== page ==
Several recommendations remain in the shroud of lost opportunity. Many of the tax initiatives Myer and his team promoted were not accepted. Increased tax breaks for donations of artworks were rejected for the government’s fear of its impact on other sectors. Updating of data to keep the evidence current and relevant was never implemented. Of course, the promised indexing of funding to support continued growth faded and then disappeared with the Brandis excisions.

With the razor-sharp clarity of hindsight – viewed through the veil of COVID-19 and current policy decisions – there is both much to celebrate and to mourn in reviewing the Myer Inquiry. What is clear is the value of the evidence-based process and the need to ensure that it continues. Both Myer and Winikoff agree that the best outcome would be a new inquiry with the same broad-ranging parameters to recalibrate the funding and support mechanisms for the arts in this country. For Rupert Myer, ‘It makes better sense to look at the whole sector, not compartmentalise the different elements of the arts for a granular investigation because it is so interwoven and interconnected.’ The intermeshed future of the arts in Australia demands and deserves a robust and rigorous inquiry to provide the vital cultural landscape this country requires to guarantee a prosperous and sustainable future. Can we afford to ignore a sector that not only shapes our sense of who we are and maintains our sense of well-being but also reflects that self-image to the world?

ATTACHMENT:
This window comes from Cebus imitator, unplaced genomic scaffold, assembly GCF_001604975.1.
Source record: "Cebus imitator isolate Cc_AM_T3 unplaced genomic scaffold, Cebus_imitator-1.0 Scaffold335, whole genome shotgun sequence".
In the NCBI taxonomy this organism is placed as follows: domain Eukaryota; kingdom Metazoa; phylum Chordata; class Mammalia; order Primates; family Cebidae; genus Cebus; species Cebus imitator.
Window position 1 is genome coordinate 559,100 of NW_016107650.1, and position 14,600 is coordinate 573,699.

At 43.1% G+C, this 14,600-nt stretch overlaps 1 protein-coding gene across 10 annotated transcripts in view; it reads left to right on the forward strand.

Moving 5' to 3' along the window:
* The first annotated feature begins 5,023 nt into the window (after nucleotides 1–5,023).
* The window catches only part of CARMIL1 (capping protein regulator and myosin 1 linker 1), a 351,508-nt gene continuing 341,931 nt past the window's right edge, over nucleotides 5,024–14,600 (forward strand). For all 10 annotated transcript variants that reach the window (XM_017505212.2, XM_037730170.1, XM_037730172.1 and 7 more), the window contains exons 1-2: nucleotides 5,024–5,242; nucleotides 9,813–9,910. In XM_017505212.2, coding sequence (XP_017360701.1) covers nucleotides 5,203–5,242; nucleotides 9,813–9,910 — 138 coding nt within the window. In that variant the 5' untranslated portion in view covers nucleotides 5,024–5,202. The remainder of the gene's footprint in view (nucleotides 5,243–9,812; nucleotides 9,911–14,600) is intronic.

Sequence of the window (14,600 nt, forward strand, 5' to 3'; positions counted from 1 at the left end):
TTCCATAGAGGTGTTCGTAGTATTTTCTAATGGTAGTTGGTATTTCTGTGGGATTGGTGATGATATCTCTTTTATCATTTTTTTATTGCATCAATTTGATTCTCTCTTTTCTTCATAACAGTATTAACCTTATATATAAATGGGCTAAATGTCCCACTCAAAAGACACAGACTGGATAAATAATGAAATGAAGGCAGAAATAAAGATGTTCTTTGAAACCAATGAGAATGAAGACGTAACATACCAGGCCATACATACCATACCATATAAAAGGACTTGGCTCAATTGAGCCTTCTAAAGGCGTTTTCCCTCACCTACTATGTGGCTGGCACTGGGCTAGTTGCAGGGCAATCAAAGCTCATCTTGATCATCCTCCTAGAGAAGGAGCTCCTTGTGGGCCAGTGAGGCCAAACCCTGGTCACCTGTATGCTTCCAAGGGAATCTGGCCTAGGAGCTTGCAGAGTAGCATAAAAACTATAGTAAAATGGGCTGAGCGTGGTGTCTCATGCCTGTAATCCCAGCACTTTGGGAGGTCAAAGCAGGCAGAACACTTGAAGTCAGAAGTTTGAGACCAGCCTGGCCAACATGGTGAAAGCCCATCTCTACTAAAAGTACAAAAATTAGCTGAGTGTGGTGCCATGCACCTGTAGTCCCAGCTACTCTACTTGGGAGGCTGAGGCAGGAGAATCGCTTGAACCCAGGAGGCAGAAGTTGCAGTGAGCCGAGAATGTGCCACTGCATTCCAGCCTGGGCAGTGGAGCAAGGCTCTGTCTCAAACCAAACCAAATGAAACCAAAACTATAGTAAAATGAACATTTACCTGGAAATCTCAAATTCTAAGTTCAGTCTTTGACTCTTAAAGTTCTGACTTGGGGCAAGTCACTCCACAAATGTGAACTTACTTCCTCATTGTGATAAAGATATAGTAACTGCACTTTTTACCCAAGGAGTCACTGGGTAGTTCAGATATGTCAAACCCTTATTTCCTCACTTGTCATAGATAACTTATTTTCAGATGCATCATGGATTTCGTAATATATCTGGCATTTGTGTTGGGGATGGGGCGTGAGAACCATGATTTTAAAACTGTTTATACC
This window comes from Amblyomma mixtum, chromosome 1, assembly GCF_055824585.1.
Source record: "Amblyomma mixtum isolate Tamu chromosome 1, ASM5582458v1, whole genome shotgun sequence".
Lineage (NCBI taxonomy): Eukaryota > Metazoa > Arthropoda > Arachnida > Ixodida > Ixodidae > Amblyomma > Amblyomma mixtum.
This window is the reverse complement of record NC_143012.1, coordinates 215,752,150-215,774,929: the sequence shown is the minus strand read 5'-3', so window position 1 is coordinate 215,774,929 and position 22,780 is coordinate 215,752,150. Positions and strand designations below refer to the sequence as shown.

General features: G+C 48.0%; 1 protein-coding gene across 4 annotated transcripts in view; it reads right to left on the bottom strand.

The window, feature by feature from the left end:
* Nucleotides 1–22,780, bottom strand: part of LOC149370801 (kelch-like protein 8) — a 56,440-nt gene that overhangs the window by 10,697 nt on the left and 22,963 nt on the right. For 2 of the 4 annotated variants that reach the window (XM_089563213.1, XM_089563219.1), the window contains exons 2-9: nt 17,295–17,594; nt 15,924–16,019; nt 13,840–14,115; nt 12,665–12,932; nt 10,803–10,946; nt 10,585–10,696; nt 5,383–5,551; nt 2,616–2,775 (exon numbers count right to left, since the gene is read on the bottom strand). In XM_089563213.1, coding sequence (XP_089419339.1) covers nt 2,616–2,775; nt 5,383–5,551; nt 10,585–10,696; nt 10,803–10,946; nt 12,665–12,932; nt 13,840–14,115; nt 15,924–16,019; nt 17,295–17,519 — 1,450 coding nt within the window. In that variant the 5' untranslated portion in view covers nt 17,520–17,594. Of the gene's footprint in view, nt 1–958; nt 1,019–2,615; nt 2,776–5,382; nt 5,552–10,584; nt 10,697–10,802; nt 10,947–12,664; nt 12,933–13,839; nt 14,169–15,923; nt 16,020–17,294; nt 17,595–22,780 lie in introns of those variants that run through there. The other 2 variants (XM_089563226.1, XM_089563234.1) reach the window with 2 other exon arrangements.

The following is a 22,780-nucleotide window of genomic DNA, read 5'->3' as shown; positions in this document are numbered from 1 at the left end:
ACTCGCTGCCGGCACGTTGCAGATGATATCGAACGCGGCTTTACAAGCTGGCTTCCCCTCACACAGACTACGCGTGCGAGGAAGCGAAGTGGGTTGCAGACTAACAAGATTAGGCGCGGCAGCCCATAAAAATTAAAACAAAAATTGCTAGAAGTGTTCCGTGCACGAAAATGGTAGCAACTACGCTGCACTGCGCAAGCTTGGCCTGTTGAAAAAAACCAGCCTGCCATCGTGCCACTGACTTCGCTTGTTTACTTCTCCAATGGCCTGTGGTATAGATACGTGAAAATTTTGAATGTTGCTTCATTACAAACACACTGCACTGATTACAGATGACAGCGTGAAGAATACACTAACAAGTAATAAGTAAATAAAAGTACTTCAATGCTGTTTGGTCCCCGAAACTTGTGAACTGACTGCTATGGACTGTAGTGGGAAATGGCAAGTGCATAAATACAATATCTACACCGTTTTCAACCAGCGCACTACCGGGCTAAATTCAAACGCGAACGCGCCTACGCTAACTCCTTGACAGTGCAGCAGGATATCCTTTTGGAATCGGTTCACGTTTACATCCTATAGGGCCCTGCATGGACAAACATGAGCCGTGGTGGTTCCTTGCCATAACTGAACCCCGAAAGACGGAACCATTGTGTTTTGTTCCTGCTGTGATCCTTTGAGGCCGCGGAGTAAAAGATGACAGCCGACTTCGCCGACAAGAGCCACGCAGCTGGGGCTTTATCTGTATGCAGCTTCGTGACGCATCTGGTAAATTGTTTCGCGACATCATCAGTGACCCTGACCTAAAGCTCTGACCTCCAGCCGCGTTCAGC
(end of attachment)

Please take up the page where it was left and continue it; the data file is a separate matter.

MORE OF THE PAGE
A new inquiry has the potential to radically change the situation for artists in similar ways to that first iteration. As the prescient Mr. Myer explained in the preamble to his original report, ‘it is possible to imagine a future for the sector where artists and craft practitioners enjoy a higher status within the community, where they are faced with fewer economic uncertainties, where there are greater opportunities to exhibit and sell works of art and where the financial and market success of their work is not taken as the sole measure of quality.’ In troubled times, it is necessary to recreate the conditions that can once again realise those aspirations. 

This article was originally published in Artist Profile, Issue 52, 2020